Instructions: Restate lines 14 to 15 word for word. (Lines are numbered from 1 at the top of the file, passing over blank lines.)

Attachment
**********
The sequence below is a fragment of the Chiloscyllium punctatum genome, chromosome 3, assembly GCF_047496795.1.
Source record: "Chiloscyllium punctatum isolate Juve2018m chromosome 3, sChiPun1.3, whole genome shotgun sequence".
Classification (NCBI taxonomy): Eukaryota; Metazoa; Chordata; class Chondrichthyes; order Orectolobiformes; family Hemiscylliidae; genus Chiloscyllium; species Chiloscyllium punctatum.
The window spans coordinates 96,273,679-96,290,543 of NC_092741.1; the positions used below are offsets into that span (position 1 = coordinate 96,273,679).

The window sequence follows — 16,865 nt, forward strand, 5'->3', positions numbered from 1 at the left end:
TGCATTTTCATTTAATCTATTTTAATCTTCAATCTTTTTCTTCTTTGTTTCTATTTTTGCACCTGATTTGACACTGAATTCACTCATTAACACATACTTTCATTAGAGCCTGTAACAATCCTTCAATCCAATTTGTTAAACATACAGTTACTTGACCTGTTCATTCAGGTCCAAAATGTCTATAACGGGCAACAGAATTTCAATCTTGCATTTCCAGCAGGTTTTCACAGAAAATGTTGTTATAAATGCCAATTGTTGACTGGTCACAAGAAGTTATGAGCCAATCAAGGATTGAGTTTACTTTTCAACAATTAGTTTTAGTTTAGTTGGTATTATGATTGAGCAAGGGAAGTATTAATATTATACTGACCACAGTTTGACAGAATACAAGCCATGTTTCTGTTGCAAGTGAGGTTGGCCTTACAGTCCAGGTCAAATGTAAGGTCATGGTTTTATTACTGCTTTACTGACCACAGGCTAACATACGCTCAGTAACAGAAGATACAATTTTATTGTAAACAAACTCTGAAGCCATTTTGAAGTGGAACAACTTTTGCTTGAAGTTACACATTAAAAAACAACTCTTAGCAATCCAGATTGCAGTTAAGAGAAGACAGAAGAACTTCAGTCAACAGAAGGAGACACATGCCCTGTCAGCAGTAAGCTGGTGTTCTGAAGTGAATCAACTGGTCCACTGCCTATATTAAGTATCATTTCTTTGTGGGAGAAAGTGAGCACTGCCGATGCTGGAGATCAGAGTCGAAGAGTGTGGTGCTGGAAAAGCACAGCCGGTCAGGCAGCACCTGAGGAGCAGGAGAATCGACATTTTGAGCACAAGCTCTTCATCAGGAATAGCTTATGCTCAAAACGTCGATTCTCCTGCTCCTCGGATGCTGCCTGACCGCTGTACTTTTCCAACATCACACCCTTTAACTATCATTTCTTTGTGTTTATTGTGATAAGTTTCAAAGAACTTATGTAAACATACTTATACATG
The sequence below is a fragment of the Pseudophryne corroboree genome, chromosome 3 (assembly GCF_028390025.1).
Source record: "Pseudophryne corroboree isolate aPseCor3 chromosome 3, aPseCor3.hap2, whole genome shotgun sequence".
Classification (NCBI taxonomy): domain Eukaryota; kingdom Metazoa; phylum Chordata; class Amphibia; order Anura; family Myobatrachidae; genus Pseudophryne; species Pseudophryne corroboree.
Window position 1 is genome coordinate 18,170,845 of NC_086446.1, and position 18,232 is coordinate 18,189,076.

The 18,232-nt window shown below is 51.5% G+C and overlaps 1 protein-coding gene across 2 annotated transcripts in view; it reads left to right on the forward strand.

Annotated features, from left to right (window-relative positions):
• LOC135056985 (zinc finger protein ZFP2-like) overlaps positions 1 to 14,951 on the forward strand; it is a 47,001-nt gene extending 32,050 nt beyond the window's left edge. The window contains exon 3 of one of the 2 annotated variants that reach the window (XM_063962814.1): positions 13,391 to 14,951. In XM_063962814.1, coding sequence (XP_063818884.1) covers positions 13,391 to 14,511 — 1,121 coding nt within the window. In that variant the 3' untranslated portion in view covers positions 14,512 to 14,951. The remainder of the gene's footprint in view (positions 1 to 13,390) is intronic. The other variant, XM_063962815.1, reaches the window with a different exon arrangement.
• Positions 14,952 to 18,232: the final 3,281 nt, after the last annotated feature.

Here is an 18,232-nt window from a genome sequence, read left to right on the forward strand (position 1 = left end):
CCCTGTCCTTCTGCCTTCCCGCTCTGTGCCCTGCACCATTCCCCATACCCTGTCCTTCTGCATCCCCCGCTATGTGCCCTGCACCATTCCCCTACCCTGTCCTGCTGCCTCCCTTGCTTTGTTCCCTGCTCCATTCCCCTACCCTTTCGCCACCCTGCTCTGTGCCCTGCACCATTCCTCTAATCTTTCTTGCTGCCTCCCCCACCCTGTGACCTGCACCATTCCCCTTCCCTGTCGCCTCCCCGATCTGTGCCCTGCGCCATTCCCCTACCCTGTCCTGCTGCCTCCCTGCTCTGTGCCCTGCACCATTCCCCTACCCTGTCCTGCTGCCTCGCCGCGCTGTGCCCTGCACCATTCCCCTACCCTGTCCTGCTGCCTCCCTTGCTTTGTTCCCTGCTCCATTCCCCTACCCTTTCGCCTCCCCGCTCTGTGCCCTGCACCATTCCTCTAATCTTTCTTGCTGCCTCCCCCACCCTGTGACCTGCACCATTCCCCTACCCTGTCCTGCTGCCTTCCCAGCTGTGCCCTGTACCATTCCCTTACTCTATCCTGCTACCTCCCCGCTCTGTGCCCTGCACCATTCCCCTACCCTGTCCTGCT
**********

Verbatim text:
• Positions 14,952 to 18,232: the final 3,281 nt, after the last annotated feature.

Here is an 18,232-nt window from a genome sequence, read left to right on the forward strand (position 1 = left end):